Tedros Adhanom Ghebreyesus, Director General, World Health Organization, discussed a strategic roadmap endorsed in June 2021 by the High-level Coalition on Health and Energy that calls for:
- dramatically increasing investment in electrifying health care facilities and clean cooking;
- providing human and financial resources for clean energy actions for the health sector and households; and
- developing tailored policy and financing schemes to unlock the potential of clean and sustainable energy solutions and address health sector needs.
Mounir Tabet, Deputy Executive Secretary, UN Economic and Social Commission for Western Asia (ESCWA), highlighted ESCWA’s compact on enabling the SDGs in the region through inclusive, just energy transitions that are “gender-responsive, locally led, and globally connected.”
Member State and Multi-stakeholder Leaders: Pyon Deiye, Deputy Minister for Health and Medical Services, NAURU, on behalf of the Pacific Small Island Developing States, stressed the need to raise the level of ambition for national climate action, including for renewable energy targets, and called attention to the commitment to achieve 10 GW installed renewable energy in all SIDS.
Dag Inge Ulstein, Minister of International Development, NORWAY, recalled his country’s recent pledge to provide USD 1.2 billion in funding for renewable energy projects in developing countries over five years.
Numar Alfonso Blanco Bonilla, Executive Secretary, Latin American Energy Organization, discussed the regional commitment under RELAC to bring renewable installed capacity to 70% by 2030.
PAPUA NEW GUINEA described ways in which it has institutionalized global commitments through national legislation and implementing policies.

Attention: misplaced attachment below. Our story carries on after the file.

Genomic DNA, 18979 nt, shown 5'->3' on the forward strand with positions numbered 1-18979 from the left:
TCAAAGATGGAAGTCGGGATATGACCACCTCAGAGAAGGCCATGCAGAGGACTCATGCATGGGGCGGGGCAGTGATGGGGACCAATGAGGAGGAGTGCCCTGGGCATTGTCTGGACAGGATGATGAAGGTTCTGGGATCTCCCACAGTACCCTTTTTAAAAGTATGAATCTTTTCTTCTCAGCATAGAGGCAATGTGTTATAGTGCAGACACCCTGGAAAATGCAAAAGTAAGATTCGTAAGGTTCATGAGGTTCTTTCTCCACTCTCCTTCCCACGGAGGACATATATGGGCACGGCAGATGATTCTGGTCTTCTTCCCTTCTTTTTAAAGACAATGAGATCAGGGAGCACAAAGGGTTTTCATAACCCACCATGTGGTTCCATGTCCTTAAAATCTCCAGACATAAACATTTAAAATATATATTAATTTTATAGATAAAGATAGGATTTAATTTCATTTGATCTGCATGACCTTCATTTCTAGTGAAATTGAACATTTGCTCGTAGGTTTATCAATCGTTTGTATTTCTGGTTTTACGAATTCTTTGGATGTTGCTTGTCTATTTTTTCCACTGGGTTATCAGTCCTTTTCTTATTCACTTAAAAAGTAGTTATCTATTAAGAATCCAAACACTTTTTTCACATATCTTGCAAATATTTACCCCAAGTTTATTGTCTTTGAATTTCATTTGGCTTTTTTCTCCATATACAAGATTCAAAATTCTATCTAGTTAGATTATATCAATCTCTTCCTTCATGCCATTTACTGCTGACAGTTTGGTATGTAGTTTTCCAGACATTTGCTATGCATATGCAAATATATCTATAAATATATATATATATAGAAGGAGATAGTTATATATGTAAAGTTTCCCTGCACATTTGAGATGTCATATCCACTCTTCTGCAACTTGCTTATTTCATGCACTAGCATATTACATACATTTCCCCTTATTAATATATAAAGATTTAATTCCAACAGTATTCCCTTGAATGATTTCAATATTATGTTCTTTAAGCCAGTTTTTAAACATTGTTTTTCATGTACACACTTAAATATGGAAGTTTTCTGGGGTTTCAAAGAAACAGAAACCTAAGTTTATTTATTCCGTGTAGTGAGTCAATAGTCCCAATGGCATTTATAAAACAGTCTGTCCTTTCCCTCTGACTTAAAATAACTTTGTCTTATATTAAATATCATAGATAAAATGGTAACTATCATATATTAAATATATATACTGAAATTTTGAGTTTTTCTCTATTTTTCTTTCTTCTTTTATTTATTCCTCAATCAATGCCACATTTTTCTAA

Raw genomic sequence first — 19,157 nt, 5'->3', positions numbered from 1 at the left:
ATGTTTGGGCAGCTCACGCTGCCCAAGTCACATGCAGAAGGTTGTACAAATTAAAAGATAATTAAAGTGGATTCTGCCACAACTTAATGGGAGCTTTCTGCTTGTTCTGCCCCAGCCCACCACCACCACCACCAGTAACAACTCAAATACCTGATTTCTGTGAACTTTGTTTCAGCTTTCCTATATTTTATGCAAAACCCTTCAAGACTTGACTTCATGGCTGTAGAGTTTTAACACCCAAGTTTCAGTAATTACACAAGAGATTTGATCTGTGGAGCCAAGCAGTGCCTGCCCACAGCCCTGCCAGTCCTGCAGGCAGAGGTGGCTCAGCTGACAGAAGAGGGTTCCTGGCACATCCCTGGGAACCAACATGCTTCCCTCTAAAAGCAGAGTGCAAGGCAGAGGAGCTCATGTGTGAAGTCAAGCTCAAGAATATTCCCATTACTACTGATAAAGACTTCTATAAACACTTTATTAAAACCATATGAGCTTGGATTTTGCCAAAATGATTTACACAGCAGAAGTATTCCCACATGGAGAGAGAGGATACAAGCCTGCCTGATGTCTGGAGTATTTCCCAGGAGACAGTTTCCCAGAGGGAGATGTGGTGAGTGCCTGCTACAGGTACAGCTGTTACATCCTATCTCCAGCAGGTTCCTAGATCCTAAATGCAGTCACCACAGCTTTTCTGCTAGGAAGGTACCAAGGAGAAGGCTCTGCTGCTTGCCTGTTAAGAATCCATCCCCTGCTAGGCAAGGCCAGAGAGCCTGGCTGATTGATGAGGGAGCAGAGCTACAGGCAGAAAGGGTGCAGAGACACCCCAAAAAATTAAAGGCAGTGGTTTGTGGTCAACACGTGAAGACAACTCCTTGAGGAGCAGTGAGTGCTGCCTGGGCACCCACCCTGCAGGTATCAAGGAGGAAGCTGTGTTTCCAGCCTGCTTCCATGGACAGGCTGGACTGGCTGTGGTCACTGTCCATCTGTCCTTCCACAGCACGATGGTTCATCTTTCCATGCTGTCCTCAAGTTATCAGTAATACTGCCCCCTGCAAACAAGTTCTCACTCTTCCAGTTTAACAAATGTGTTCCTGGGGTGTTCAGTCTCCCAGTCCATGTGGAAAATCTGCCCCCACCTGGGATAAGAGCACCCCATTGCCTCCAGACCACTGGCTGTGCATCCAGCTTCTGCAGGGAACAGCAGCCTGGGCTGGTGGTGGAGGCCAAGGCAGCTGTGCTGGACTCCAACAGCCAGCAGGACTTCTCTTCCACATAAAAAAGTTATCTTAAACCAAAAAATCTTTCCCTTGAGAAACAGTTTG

Leadership Dialogue 3: Catalyzing Finance and Investment
This dialogue was chaired by HLDE Co-Chair Steiner. Saying the USD 400 billion in commitments already catalogued by the HLDE “is just the beginning,” Steiner called for scaled-up and innovative financing for sustainable energy. He noted that just 1% of the USD 400 trillion held by private capital today would be enough to realize the energy transition and called on all to decide on the future they want.
Global Champions of the HLDE: Roberto Cingolani, Minister for Ecological Transition, ITALY, urged everyone to “build forward better” and avoid locking in carbon-intensive energy structures. He noted his country’s efforts as Chair of the G20 to get commitments on climate and energy.
Shah Mahmood Qureshi, Minister of Foreign Affairs, PAKISTAN, noted his country’s commitments to reach universal access, double its renewable energy generation and energy efficiency rates, and place a moratorium on coal-fired power plants. He highlighted the investment potential in solar and wind in Pakistan.
Norbert Barthle, Parliamentary State Secretary to the Federal Minister for Economic Cooperation and Development, GERMANY, said it is time to act on phasing out all fossil fuels and massively expand renewable energy. He said his country’s compact will support partner countries in expanding the use of decentralized energy and green hydrogen.
Heads of State and Government: Taneti Maamau, President, KIRIBATI, noted his country is drafting an energy act to enable more investment in renewables and invited development partners to support “our march to net zero by 2050.”
Emmerson Dambudzo Mnangagwa, President, ZIMBABWE, highlighted his country’s domestic efforts to foster renewable energy and welcome investment in the sector.
Kyriakos Mitsotakis, Prime Minister, GREECE, said his country plans to switch from coal by 2025 and is seeking to double wind and solar generating capacity by 2030, while increasing energy efficiency efforts.